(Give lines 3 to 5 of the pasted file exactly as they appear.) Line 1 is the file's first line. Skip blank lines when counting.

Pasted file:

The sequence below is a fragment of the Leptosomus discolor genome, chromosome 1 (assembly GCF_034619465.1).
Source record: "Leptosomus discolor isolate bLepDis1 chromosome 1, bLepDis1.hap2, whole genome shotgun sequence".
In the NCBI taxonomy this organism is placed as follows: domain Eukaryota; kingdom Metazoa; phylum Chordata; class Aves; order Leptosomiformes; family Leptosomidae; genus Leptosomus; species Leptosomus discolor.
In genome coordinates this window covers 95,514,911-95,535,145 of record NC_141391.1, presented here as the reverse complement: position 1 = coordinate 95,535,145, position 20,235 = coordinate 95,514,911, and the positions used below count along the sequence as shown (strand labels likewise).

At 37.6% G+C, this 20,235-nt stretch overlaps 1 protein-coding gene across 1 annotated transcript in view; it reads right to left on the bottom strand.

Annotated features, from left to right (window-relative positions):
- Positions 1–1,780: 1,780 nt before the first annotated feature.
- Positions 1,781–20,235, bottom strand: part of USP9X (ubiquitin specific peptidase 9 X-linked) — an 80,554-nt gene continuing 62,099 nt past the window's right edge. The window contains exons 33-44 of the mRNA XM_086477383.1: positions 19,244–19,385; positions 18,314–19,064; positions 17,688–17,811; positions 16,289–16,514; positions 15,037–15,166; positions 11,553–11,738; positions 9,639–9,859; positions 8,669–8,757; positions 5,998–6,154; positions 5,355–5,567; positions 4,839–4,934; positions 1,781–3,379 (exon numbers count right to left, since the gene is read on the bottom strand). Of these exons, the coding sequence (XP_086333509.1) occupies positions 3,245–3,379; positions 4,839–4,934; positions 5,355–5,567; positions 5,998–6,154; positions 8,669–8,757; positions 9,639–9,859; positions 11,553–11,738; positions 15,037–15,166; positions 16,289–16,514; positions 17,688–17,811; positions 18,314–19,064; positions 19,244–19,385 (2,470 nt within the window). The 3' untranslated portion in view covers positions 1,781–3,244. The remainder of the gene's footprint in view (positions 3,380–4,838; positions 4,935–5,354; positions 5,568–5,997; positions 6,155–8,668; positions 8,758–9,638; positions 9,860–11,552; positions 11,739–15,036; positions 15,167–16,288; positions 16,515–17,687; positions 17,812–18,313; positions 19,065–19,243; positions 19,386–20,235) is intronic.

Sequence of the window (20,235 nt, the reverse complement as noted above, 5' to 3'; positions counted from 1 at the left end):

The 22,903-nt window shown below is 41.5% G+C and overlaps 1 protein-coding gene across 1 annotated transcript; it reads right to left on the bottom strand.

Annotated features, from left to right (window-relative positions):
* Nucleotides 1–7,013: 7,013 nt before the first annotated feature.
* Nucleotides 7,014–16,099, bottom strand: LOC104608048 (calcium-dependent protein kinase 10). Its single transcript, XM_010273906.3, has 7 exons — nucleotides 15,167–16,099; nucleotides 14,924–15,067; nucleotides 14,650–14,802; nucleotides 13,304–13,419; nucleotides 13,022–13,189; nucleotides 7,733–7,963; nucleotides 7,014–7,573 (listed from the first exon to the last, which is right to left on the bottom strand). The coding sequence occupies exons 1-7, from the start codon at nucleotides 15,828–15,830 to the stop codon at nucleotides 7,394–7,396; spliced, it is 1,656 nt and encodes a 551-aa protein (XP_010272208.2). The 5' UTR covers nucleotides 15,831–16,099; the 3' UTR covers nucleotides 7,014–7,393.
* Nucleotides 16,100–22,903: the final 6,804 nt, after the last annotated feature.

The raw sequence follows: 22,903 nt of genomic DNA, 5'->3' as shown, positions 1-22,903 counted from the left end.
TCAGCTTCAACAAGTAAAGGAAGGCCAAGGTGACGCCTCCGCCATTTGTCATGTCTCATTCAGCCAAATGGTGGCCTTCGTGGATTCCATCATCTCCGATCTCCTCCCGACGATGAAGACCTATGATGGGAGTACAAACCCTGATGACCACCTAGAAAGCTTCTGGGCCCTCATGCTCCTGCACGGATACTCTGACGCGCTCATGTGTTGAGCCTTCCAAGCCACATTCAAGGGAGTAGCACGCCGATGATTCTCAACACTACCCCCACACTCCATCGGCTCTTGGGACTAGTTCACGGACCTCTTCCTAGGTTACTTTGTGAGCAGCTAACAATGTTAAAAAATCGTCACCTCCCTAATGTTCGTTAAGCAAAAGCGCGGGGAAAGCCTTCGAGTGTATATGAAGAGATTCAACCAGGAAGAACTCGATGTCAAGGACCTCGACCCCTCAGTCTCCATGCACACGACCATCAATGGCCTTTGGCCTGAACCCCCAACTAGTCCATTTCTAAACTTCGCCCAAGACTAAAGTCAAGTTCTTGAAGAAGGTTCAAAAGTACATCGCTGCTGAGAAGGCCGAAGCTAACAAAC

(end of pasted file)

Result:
In the NCBI taxonomy this organism is placed as follows: domain Eukaryota; kingdom Metazoa; phylum Chordata; class Aves; order Leptosomiformes; family Leptosomidae; genus Leptosomus; species Leptosomus discolor.
In genome coordinates this window covers 95,514,911-95,535,145 of record NC_141391.1, presented here as the reverse complement: position 1 = coordinate 95,535,145, position 20,235 = coordinate 95,514,911, and the positions used below count along the sequence as shown (strand labels likewise).

At 37.6% G+C, this 20,235-nt stretch overlaps 1 protein-coding gene across 1 annotated transcript in view; it reads right to left on the bottom strand.